Read the first paragraph after the elipses. It says that the judge below acknowledged having jurisdiction (i.e., Hollister had standing) based on interpleader laws. That is subject to review/reversal by the Court of Appeals, but at this time, (as I understand it) Hollister DOES have standing.
Maybe a lawyer can clarify, but that is my understanding."
Right. Attorney Hemenway show's in their reply brief why/how the lower court found standing and thus jurisdiction. The case was dismissed for "lack of claim."
Regarding Donofrio...I read a response from him early on that on the Chrysler case...he was only proceeding with the clients "best interest's" in mind and that they (the clients) were not primarily concerned with the eligibility issue. As I read it, a QW would only be filled IF the BK case did not result in the dealers having their dealerships re-instated. We heard some chatter out there that this past week was going to be the week that the QW was going to be filed. It appears that didn't happen, as it also appears that the QW will only be filed after the BK case(s) fails to result in the dealers getting their business back (or perhaps some other "deal" for compensation).
“Lack of claim” is an element of standing applied to the plaintiff, not an element of jurisdiction applied to the court.
Once jurisdiction is accepted by the court, to gain standing, one of the elements the plaintiff must show the court is a claim in controversy that the court can remedy. “Failure to state a claim” is legal shorthand for failure to request a remedy or lack of remedy that the court can apply within its jurisdiction.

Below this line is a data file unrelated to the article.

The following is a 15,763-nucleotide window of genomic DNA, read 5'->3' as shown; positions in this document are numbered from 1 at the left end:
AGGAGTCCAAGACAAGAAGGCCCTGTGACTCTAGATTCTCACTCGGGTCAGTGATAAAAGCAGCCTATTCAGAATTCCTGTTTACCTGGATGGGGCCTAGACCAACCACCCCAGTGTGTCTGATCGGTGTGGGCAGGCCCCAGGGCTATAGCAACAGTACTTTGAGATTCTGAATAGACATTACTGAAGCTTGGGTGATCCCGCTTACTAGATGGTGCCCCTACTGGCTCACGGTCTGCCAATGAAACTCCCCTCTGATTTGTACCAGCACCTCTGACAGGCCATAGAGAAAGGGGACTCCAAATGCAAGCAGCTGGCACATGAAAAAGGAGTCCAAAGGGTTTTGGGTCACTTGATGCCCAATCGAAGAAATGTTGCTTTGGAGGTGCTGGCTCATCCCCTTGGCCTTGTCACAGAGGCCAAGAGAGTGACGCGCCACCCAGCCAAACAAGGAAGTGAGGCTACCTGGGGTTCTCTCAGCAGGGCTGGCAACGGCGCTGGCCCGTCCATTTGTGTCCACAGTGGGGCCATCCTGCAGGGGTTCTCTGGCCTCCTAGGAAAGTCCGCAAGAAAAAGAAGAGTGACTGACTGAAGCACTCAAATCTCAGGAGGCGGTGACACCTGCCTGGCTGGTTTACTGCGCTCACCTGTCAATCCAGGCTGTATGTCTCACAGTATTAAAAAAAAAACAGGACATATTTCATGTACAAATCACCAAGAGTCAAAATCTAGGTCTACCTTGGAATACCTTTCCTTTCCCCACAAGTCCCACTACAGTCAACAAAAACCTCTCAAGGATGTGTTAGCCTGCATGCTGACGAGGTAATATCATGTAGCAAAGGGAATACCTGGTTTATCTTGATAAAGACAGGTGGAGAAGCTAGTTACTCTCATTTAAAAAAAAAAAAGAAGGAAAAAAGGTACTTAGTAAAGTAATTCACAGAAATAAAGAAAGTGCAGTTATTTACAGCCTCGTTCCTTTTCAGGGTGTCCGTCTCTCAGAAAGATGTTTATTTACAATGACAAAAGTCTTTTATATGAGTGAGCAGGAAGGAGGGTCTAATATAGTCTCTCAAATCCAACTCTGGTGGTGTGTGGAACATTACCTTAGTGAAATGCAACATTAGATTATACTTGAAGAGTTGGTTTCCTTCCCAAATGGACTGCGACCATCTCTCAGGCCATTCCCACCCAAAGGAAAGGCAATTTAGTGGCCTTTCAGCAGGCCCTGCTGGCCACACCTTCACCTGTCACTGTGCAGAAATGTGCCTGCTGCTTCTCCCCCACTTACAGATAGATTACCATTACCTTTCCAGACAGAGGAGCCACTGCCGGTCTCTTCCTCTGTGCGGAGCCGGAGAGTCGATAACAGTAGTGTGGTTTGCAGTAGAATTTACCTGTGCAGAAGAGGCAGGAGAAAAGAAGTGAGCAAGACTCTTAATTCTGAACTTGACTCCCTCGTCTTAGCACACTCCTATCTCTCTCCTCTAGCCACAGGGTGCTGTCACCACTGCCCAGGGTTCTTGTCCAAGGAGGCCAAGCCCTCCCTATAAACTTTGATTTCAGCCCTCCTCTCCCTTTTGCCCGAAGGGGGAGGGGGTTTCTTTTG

It appears to me that once Obama was inaugurated, the court where Hollister filed lost jurisdiction. Only a limited category of plaintiffs (not appearing to include Hollister) can currently have standing to challenge Obama’s eligibility in quo warranto in the DC Circuit.
I have been worried about this. If the government, acting to protect Obama, offered a sufficient cash settlement and the dealers took it, quo warranto would almost certainly be dropped by the dealers as a condition of the settlement.
BTW, The dealers don't want to reopen their dealerships, they want settlement money, per the lead plaintiff. The Chrysler dealerships were shut down immediately, unlike the GM dealerships that are on a phased schedule that can be canceled by arbitration.
It is possible that the quo warranto has been put on hold and kept as a threat to motivate a cash settlement, but Anderer, the Chrysler dealer seen on Cavuto really seemed to want to punish Obama and didn't seem likely to settle for a few pennies on the dollar for having his franchise given to a competitor who was a Democrat contributor.
It is not at all clear how meaningful funding for a settlement could be obtained from the legal entity that is still in bankruptcy. The bankruptcy judge would have to admit a huge mistake (a fraud on the court said D’Onofrio) and the redistribute the assets of the bankrupt entity taking away assets allocated to other creditors and giving them to the Chrysler dealers. I just don't see the wherewithal for a settlement there for the Chrysler dealers.
At a minimum, any settlement would take time lots of court proceedings. D’Onofrio was fully aware of this when he said he would file the quo warranto right around New Years Day. If you look at the 12-29-09 interview with Anderer on Cavuto that game is very much on and I thought I saw a “quo warranton” gleam in Anderer’s eye.
There could be many reasons why D’Onofrio might want to delay quo warranto for a few days or weeks to tweak it to make it better. Also for maximum publicity impact, the world isn't really back from the holidays until this Monday. Quo warranto isn't much good as a threat to pressure for a cash settlement unless it can actually get filed in the DC Circuit with arguments that some portion of the Obama DOJ team regards as credible. So I fully expect that it is coming soon.